For kids with allergies, Teal Pumpkin Project is a trick-or-treating lifesaver


Just imagine all the kids running around and dressed to the nines, maybe as Princess Anna from "Frozen" or as the Incredible Hulk from the latest "Avengers" installment. Either way, they have one goal in mind, and that's treats.

Trick-or-treating can be a fun activity for parents and children alike, but for those raising little ones with allergies, trick-or-treating can turn into a guessing game of what's safe to let their child consume and what isn't.

"Of course I want my son to trick-or-treat," said Jeanne Gullery from Red Lion. "A lot of people don't realize that for some of us, though, it's not as simple as going door-to-door and grabbing a handful of candy."

Treats: Gullery's 9-year-old son, Kevin, is severely allergic to milk and eggs, which eliminates nearly all of the treats he'll most likely be dropping into his goody bag on Halloween.

That's why the Federal Allergy Research and Education Center began the Teal Pumpkin Project. The nationwide initiative asks nothing more than placing a pumpkin painted bright teal on the porch if non-food items are available for trick-or-treaters.

"It's important for people to be aware of this, and I think it's great that the village, so to speak, is stepping up to protect kids with allergies because, you know, it really does take a village," said Michelle Weiss, an allergy and asthma specialist at the Family Center for Allergy & Asthma in York Township. "It better allows a child suffering from allergies to be involved, it helps them to not feel like a pariah, it allows them to participate without worry."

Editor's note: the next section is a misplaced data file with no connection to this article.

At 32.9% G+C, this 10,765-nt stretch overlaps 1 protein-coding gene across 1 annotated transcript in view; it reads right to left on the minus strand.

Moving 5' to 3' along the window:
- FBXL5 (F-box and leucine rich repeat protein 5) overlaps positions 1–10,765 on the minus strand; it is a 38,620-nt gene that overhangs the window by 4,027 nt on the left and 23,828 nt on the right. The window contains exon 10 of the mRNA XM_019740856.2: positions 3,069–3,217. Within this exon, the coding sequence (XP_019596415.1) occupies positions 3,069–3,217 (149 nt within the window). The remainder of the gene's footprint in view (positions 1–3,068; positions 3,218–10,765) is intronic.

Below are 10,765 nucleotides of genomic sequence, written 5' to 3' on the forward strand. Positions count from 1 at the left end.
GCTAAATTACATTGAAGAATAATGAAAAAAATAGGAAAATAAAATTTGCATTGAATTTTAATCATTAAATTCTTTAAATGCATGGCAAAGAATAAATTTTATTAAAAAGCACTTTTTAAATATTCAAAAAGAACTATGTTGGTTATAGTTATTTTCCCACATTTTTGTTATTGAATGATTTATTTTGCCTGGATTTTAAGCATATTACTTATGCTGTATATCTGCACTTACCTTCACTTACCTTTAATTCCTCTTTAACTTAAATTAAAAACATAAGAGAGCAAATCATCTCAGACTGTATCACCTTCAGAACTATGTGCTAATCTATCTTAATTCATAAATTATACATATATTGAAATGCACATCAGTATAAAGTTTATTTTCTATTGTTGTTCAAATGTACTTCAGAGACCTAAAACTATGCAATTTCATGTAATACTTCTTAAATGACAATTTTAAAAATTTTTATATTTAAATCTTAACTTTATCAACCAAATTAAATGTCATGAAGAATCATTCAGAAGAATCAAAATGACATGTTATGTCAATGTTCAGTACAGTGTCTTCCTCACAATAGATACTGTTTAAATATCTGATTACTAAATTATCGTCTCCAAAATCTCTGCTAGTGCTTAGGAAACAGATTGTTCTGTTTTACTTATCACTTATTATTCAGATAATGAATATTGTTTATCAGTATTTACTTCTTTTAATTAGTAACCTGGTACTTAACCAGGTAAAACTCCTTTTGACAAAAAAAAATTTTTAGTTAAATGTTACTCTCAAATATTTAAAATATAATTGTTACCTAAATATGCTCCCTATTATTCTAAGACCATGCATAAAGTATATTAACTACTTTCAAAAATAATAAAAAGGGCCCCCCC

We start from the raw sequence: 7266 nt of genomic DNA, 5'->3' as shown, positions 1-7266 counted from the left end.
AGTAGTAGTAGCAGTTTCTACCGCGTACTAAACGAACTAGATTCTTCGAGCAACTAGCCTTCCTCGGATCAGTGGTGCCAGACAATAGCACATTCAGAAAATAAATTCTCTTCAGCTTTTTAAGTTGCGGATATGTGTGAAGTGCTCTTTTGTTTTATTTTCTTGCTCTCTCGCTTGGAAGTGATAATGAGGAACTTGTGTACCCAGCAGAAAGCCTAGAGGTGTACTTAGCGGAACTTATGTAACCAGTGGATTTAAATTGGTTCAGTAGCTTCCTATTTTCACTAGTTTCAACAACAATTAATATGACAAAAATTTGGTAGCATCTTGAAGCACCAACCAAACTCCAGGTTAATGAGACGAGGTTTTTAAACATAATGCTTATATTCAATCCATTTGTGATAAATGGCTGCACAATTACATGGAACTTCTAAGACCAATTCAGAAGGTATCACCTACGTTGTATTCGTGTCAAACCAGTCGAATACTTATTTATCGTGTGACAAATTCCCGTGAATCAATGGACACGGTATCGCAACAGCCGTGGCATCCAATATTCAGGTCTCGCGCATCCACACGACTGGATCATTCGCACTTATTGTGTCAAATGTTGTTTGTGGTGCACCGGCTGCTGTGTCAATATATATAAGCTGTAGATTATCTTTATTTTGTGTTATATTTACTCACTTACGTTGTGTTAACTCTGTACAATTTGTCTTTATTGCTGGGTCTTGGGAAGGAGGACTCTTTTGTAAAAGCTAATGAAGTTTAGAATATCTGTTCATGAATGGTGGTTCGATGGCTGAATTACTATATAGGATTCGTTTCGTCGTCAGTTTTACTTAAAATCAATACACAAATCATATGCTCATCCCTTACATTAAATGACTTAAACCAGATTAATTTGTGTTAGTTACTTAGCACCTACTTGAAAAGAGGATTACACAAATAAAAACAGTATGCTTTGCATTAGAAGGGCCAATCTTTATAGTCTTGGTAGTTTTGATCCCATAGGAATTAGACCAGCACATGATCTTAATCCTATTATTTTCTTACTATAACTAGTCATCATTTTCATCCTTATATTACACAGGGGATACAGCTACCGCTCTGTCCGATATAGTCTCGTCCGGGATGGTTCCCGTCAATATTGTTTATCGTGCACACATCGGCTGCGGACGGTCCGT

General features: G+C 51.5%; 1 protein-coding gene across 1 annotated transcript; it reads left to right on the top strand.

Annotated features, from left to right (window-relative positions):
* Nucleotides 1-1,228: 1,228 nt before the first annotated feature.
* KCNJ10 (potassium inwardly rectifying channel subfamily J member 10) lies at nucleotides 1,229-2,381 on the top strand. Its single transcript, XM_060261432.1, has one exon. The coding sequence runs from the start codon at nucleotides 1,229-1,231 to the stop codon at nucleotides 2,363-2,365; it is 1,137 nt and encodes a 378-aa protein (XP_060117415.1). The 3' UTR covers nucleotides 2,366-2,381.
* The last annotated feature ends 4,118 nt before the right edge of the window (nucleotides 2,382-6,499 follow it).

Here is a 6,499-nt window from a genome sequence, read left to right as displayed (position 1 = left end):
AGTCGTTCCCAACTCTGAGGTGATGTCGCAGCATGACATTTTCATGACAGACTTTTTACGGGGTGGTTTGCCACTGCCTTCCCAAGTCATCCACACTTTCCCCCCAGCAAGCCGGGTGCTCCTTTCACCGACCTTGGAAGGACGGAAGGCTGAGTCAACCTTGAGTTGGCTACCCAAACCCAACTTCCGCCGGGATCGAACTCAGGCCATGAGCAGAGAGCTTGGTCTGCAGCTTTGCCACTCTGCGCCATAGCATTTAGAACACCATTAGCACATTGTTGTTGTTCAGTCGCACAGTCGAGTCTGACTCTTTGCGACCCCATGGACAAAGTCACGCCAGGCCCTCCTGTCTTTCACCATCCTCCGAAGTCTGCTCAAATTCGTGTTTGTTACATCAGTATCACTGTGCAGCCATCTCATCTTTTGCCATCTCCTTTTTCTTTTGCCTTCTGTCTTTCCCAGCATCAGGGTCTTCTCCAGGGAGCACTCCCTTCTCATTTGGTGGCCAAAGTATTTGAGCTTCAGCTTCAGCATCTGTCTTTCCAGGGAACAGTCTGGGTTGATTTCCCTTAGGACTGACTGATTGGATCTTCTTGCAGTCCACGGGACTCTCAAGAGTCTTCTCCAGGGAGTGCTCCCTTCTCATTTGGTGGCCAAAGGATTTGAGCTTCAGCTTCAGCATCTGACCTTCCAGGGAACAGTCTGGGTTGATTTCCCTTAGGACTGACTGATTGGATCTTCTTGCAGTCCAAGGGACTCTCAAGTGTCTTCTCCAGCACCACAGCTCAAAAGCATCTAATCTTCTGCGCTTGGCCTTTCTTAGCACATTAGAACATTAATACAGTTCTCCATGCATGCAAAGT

The center recommends goodies like stickers, pencils, vampire fangs and playing cards for those looking to offer "allergy-friendly" treats for children in their community.

"It's perfect for Kevin," Gullery said. "Non-edibles will always be safe, and they're things that he can still really get excited about."

That's not to say that those with allergies have to stick solely with non-edible treats, Weiss said.

"Most people have been able to (trick-or-treat) safely," she said. "Parents for the most part have educated themselves and are aware of what their children can and can't eat. When they get home, they simply have to empty the bags and see what they have. They go through the names of the food and remove the foods that aren't safe for their child. This Teal Pumpkin Project would definitely help take the guessing out of it."

And some of the drama, Gullery added.

"You try taking a chocolate bar from a child," she said.

Education: Because allergies seem to be on the rise in children, Weiss said, those with questions can easily call a local center or pediatrician to get their questions answered.

Schools usually will have some type of celebration and that, more often than not, means snacks, Weiss said.

"I can't tell you how often we hear about kids who have food allergies and then the kids want to bring in food for the class but they bring in things that aren't safe," she said. "There are a lot of great resources available if you know someone specifically suffering with a particular allergy and you want to accommodate them."

The research and education center is among them, Weiss said, noting that they have a monthly newsletter stuffed with useful information.

For more information on the Teal Pumpkin Project or to purchase a teal pumpkin to support allergy research, visit

— Reach Jessica Schladebeck at